Gramercy picks Summit’s ‘Lock’

PFE conducting business as usual

Polygram Filmed Entertainment isn’t going down without a fight.

In a further demonstration of the unusually high level of activity as Seagram Co. prepares to either absorb or sell the studio, PFE’s specialized division Gramercy Pictures has picked up all North American rights from Summit Entertainment to Guy Ritchie’s British comedy-thriller “Lock Stock and Two Smoking Barrels.”

Pic, which was written and directed by first-timer Ritchie and produced by Matthew Vaughn, is a London-set gangster drama about a group of streetwise cockney hustlers who have to come up with $500,000 after they lose a card game.

“Lock” stars young Brit thesps Jason Flemyng, Dexter Fletcher, Jason Statham and Nick Moran, along with Sting and soccer star Vinnie Jones.

Executive producers on the pic are Steve Tisch, Trudie Styler, Peter Morton, Angad Paul and Stephen Marks.

Summit, headed by Patrick Wachsberger, acquired worldwide rights outside the U.K. to “Lock” at the recent Cannes Film Festival. Polygram already owned U.K. rights.

“I already had read the script and we had been tracking the film for a while,” Wachsberger said. “We negotiated the deal during the festival.”

Gramercy made its U.S. deal after several high-powered screenings last week organized by Summit, including one in L.A. that was attended by Tom Cruise, Sting and Tisch. Cruise, who had his breakthrough role starring in the Tisch-produced “Risky Business,” is understood to have tubthumped the pic to several distribs — even though he has no direct connection to the film.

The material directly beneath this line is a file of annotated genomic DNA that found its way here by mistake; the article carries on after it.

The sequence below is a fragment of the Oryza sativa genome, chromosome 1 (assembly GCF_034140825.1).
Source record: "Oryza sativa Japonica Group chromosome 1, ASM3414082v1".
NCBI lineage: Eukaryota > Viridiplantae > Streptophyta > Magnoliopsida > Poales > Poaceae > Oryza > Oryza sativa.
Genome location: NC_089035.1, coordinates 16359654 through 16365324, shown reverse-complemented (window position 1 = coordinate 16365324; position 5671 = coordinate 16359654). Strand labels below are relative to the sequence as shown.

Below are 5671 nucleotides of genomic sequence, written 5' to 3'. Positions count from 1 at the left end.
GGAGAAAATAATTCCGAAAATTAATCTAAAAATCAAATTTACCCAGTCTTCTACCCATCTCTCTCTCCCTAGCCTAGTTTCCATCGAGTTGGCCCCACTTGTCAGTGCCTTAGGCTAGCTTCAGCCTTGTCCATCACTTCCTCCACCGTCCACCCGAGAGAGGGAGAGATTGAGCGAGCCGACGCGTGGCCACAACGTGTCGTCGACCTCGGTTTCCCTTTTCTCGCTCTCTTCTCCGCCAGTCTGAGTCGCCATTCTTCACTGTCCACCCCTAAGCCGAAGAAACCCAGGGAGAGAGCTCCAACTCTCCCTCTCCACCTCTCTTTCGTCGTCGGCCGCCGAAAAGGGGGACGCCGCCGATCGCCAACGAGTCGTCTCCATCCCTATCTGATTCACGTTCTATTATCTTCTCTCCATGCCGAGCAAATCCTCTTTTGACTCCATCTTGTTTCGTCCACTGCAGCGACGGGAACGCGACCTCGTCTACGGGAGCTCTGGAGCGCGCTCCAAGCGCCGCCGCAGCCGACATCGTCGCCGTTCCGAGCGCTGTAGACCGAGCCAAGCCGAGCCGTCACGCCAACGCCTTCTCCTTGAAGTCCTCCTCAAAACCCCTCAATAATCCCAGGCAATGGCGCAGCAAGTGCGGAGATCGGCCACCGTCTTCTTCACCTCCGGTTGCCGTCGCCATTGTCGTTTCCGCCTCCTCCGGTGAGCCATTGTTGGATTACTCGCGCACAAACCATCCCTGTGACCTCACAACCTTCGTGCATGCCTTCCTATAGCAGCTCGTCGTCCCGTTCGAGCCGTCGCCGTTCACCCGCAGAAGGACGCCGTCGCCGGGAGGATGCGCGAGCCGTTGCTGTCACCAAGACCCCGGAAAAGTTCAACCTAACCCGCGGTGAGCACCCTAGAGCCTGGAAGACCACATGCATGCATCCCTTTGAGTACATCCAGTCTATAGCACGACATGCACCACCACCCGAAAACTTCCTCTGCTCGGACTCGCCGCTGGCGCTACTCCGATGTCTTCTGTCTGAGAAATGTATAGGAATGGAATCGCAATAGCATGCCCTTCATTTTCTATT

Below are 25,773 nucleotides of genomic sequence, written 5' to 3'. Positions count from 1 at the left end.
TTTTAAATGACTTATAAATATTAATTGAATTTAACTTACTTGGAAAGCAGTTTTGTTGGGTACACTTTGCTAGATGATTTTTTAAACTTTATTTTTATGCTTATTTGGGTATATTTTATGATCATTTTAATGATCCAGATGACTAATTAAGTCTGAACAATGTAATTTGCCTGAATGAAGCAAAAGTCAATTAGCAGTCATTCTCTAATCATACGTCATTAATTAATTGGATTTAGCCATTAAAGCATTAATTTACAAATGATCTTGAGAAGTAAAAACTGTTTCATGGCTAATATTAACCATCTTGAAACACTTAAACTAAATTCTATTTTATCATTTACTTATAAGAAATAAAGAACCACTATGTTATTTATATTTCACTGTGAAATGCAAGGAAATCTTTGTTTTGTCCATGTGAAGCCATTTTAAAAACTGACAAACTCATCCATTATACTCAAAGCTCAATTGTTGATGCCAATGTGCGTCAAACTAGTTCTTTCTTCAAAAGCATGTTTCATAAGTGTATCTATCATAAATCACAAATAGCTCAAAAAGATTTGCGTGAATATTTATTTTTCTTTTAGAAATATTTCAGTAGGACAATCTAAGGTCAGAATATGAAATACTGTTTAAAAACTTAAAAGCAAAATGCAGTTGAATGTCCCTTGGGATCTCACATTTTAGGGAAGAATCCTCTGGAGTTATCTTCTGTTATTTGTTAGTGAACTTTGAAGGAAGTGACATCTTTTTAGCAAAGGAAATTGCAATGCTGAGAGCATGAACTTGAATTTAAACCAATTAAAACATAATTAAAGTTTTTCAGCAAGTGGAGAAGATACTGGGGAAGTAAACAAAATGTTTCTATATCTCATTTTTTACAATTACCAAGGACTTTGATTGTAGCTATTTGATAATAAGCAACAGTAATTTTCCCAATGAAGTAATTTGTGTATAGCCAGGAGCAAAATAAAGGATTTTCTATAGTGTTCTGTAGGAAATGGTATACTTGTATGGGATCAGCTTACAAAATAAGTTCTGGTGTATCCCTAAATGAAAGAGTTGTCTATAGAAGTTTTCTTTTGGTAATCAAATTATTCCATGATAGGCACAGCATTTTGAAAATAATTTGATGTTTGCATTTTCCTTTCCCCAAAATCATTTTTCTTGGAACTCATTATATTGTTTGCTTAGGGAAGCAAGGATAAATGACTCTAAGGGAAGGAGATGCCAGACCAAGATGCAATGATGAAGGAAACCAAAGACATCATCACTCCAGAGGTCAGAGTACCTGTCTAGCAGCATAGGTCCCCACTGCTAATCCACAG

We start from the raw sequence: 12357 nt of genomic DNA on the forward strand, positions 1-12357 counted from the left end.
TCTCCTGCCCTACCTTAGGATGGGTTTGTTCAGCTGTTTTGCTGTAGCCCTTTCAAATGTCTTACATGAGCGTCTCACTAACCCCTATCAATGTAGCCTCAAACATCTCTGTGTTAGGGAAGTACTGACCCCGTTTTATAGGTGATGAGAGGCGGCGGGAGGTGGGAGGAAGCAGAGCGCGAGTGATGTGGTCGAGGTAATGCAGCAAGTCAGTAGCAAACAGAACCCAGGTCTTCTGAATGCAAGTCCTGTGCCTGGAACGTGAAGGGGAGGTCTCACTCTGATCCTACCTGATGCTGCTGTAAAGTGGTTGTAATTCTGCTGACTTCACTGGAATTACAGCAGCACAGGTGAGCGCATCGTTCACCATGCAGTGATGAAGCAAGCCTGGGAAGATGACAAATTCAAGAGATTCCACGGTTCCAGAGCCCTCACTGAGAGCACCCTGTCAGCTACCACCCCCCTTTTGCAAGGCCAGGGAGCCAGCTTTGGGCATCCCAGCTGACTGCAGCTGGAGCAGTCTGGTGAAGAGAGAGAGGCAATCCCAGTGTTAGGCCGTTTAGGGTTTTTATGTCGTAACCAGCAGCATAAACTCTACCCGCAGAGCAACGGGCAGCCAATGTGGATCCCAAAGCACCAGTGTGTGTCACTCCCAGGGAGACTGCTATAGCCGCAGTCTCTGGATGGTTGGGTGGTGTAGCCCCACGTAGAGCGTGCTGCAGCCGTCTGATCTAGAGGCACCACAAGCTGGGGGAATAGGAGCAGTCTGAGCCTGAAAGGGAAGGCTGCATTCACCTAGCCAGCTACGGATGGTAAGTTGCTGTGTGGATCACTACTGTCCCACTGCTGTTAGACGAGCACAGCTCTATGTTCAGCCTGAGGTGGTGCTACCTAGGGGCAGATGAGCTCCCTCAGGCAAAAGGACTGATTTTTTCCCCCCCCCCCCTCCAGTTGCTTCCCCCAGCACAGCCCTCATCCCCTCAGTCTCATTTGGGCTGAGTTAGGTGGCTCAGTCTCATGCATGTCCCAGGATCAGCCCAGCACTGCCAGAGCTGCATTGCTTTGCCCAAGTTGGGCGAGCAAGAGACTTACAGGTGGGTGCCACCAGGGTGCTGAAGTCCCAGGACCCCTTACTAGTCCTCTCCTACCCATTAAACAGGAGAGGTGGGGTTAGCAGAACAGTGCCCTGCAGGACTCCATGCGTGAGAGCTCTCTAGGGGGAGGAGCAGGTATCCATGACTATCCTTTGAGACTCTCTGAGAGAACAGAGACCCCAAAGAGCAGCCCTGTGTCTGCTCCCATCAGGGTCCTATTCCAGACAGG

In addition, Cruise and Paula Wagner’s C/W Prods. has English language remake rights to Summit/Artisan’s Spanish pic, “Open Your Eyes.”

Despite interest from other buyers, including Miramax and Artisan Entertainment (which has a stake in Summit), Wachsberger said he believed Gramercy was the best home for it, citing the distrib’s success with various offbeat pics, including “The Usual Suspects” and “Fargo.”

“This picture is a lot of fun, and there’s a sting at the end,” said Wachsberger. “It’s a ‘Lavender Hill Mob’ for the ’90s.”

PFE creative affairs and acquisitions veep Shauna Hellewell recommended the film to the company. Then PFE president Michael Kuhn, senior vice president Zanne Devine and Gramercy prexy Russell Schwartz attended a screening.

PFE’s Rick Finkelstein and Devine negotiated the deal with Wachsberger.

The deal is one of many that PFE production offshoots have concluded in the last six weeks. Others include several book acquisitions at Scott Free Prods., and greenlit pictures moving forward at Propaganda, Interscope and Revolution Films.

As a result of the attention being given to his debut film, Ritchie has emerged as a hot commodity among studio execs, with several companies said to already be lining up to work with him on future projects.

Ritchie and Vaughn are repped by ICM’s Duncan Heath in London and Robert Newman in Los Angeles.